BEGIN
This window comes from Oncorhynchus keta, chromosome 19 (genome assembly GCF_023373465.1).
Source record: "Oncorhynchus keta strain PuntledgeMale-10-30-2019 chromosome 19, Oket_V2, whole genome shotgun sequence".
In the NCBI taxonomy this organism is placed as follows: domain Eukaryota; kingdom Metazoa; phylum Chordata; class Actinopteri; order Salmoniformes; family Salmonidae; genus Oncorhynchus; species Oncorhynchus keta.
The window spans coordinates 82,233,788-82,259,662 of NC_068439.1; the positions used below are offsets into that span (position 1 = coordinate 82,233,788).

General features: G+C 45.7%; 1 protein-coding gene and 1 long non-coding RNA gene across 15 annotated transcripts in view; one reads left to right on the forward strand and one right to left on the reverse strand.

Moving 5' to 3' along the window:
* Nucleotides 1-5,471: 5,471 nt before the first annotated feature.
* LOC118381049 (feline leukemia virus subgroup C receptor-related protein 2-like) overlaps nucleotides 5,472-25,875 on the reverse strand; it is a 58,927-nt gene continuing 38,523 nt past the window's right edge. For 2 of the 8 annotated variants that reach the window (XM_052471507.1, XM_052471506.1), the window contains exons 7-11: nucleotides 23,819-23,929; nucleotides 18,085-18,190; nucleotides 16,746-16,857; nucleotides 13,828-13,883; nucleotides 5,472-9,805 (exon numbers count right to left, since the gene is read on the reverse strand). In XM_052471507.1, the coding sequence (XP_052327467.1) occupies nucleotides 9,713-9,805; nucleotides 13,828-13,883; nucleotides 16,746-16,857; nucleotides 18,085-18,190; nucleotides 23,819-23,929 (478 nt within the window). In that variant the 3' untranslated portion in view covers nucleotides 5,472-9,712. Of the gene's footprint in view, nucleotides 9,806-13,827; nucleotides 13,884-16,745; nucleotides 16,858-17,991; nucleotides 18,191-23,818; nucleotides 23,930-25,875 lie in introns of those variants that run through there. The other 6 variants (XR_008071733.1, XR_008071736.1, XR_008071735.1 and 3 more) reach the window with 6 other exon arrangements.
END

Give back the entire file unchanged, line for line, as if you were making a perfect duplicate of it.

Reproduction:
This window comes from Oncorhynchus keta, chromosome 19 (genome assembly GCF_023373465.1).
Source record: "Oncorhynchus keta strain PuntledgeMale-10-30-2019 chromosome 19, Oket_V2, whole genome shotgun sequence".
In the NCBI taxonomy this organism is placed as follows: domain Eukaryota; kingdom Metazoa; phylum Chordata; class Actinopteri; order Salmoniformes; family Salmonidae; genus Oncorhynchus; species Oncorhynchus keta.
The window spans coordinates 82,233,788-82,259,662 of NC_068439.1; the positions used below are offsets into that span (position 1 = coordinate 82,233,788).

General features: G+C 45.7%; 1 protein-coding gene and 1 long non-coding RNA gene across 15 annotated transcripts in view; one reads left to right on the forward strand and one right to left on the reverse strand.

Moving 5' to 3' along the window:
* Nucleotides 1-5,471: 5,471 nt before the first annotated feature.
* LOC118381049 (feline leukemia virus subgroup C receptor-related protein 2-like) overlaps nucleotides 5,472-25,875 on the reverse strand; it is a 58,927-nt gene continuing 38,523 nt past the window's right edge. For 2 of the 8 annotated variants that reach the window (XM_052471507.1, XM_052471506.1), the window contains exons 7-11: nucleotides 23,819-23,929; nucleotides 18,085-18,190; nucleotides 16,746-16,857; nucleotides 13,828-13,883; nucleotides 5,472-9,805 (exon numbers count right to left, since the gene is read on the reverse strand). In XM_052471507.1, the coding sequence (XP_052327467.1) occupies nucleotides 9,713-9,805; nucleotides 13,828-13,883; nucleotides 16,746-16,857; nucleotides 18,085-18,190; nucleotides 23,819-23,929 (478 nt within the window). In that variant the 3' untranslated portion in view covers nucleotides 5,472-9,712. Of the gene's footprint in view, nucleotides 9,806-13,827; nucleotides 13,884-16,745; nucleotides 16,858-17,991; nucleotides 18,191-23,818; nucleotides 23,930-25,875 lie in introns of those variants that run through there. The other 6 variants (XR_008071733.1, XR_008071736.1, XR_008071735.1 and 3 more) reach the window with 6 other exon arrangements.